Davis, William (1812-1873) (DNB00)

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DAVIS, WILLIAM (1812–1873), landscape and portrait painter, was born in Dublin in 1812, where he studied in the Academy of Arts, and coming to England practised here as a portrait-painter. He was first taken notice of by Mr. John Miller of Liverpool, who encouraged him to devote himself exclusively to landscape-painting. The picture called ‘Harrowing’ in the International Exhibition of 1862 gave him a name in London. When elected a member of the Liverpool Academy, he was appointed professor of painting there. He exhibited at the Royal Academy sixteen landscapes between 1851 and 1872. In 1851 he resided at 21 Chapel Place, Liverpool, and settled in London three or four years before his death, which took place 22 April 1873. Most of his pictures were bought by Mr. Rae of Birkenhead, Mr. Miller, Mr. Leathart of Newcastle-on-Tyne, Mr. Squary, and other gentlemen of the neighbourhood of Liverpool. Davis was a Roman catholic.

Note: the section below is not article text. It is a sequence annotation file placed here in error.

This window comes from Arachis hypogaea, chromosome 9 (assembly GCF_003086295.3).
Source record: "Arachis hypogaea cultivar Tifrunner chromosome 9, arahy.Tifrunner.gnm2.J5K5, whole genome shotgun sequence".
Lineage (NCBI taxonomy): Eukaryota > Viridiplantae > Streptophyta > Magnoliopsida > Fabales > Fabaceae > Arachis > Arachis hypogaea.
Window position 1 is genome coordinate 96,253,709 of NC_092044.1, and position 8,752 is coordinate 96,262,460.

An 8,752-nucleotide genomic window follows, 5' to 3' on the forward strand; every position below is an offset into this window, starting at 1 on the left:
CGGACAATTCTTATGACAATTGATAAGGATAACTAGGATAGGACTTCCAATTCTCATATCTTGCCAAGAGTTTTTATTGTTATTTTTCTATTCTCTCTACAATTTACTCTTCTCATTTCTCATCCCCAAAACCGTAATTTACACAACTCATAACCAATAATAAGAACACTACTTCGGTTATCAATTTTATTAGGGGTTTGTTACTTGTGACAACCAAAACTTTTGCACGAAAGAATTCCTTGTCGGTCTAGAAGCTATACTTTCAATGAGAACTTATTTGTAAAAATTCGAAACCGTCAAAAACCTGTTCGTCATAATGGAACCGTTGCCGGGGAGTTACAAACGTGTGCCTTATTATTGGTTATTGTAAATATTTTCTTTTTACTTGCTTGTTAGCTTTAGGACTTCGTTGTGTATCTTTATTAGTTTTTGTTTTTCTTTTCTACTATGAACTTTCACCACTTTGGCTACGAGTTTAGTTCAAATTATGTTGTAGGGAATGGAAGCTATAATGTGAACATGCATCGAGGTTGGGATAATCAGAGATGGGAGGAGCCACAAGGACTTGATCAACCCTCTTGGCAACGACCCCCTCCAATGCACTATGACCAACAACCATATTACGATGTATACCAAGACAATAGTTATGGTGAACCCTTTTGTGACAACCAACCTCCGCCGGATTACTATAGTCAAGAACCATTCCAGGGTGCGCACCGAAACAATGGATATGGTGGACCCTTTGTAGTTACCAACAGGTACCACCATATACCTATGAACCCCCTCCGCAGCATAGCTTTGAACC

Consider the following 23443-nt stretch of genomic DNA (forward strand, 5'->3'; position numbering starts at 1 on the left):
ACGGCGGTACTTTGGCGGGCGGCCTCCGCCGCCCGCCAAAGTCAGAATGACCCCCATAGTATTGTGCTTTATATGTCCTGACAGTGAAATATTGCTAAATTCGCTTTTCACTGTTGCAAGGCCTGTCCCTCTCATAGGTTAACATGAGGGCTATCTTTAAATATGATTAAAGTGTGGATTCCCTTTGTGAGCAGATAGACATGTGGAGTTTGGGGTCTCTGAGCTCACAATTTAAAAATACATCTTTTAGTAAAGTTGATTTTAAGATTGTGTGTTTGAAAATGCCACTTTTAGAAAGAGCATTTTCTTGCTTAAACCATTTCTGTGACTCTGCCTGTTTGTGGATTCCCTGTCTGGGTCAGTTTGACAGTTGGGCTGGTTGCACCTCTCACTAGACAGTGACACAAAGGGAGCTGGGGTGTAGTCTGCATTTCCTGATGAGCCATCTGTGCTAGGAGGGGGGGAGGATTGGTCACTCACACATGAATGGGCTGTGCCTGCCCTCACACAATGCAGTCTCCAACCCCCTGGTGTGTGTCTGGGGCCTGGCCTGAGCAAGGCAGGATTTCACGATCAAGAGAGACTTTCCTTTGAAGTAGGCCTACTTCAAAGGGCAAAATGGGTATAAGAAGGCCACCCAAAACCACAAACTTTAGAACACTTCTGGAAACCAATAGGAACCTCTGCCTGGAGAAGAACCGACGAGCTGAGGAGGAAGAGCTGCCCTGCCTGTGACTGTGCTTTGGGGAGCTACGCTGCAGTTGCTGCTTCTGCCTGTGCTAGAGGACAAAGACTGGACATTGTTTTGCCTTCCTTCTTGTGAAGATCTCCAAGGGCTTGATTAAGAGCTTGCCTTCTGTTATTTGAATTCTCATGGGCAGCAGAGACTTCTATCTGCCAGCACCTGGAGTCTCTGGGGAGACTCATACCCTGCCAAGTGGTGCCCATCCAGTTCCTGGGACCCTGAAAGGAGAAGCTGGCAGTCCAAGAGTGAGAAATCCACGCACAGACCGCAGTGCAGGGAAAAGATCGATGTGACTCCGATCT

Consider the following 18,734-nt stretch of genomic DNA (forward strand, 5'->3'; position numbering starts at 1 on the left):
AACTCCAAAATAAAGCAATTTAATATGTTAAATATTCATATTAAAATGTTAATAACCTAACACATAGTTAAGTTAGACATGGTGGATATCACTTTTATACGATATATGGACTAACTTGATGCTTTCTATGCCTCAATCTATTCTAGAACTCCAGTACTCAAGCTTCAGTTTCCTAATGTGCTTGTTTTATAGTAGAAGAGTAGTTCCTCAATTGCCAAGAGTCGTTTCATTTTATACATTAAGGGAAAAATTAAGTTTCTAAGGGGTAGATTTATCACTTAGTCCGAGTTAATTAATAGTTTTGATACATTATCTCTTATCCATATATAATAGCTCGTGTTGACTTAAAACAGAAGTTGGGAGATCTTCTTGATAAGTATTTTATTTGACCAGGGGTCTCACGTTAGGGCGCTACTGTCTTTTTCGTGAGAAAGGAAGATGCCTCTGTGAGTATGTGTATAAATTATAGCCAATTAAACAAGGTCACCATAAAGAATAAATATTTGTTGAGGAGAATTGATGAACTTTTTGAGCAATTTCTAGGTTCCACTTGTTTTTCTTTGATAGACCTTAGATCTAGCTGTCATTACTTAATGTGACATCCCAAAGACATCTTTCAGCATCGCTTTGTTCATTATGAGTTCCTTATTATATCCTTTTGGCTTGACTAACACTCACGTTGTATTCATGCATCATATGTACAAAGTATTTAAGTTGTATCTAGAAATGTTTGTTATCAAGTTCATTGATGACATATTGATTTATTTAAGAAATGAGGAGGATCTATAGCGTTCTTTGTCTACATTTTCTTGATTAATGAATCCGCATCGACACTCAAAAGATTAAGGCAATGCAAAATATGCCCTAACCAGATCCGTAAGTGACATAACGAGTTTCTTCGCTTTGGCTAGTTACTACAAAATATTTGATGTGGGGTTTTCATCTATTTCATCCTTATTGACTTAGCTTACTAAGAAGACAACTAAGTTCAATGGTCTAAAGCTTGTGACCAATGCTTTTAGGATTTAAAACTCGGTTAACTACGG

[Redgrave's Dict. of Artists; Athenæum, 3 May 1873.]

L. F.